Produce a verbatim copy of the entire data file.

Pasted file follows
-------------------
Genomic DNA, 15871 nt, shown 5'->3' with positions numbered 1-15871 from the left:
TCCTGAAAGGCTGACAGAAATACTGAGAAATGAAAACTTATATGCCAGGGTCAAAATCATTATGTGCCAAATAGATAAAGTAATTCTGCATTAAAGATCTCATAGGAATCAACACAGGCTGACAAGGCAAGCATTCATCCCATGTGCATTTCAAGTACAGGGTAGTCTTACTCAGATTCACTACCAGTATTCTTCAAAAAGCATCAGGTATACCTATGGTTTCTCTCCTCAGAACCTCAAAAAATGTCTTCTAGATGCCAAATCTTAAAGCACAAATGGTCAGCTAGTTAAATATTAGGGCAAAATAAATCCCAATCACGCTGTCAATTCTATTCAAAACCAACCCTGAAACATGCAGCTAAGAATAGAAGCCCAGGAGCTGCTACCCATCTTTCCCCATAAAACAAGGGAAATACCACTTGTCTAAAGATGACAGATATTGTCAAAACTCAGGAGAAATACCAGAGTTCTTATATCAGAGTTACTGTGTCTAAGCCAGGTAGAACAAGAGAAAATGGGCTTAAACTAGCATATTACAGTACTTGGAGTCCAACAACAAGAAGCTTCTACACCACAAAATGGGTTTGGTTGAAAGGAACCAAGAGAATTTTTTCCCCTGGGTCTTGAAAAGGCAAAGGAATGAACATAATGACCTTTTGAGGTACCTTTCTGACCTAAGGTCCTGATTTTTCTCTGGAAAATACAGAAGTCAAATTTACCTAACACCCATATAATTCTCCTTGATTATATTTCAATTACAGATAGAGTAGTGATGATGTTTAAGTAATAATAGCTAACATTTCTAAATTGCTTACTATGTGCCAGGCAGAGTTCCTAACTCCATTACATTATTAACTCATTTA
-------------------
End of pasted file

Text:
Genomic DNA, 15871 nt, shown 5'->3' with positions numbered 1-15871 from the left:
TCCTGAAAGGCTGACAGAAATACTGAGAAATGAAAACTTATATGCCAGGGTCAAAATCATTATGTGCCAAATAGATAAAGTAATTCTGCATTAAAGATCTCATAGGAATCAACACAGGCTGACAAGGCAAGCATTCATCCCATGTGCATTTCAAGTACAGGGTAGTCTTACTCAGATTCACTACCAGTATTCTTCAAAAAGCATCAGGTATACCTATGGTTTCTCTCCTCAGAACCTCAAAAAATGTCTTCTAGATGCCAAATCTTAAAGCACAAATGGTCAGCTAGTTAAATATTAGGGCAAAATAAATCCCAATCACGCTGTCAATTCTATTCAAAACCAACCCTGAAACATGCAGCTAAGAATAGAAGCCCAGGAGCTGCTACCCATCTTTCCCCATAAAACAAGGGAAATACCACTTGTCTAAAGATGACAGATATTGTCAAAACTCAGGAGAAATACCAGAGTTCTTATATCAGAGTTACTGTGTCTAAGCCAGGTAGAACAAGAGAAAATGGGCTTAAACTAGCATATTACAGTACTTGGAGTCCAACAACAAGAAGCTTCTACACCACAAAATGGGTTTGGTTGAAAGGAACCAAGAGAATTTTTTCCCCTGGGTCTTGAAAAGGCAAAGGAATGAACATAATGACCTTTTGAGGTACCTTTCTGACCTAAGGTCCTGATTTTTCTCTGGAAAATACAGAAGTCAAATTTACCTAACACCCATATAATTCTCCTTGATTATATTTCAATTACAGATAGAGTAGTGATGATGTTTAAGTAATAATAGCTAACATTTCTAAATTGCTTACTATGTGCCAGGCAGAGTTCCTAACTCCATTACATTATTAACTCATTTA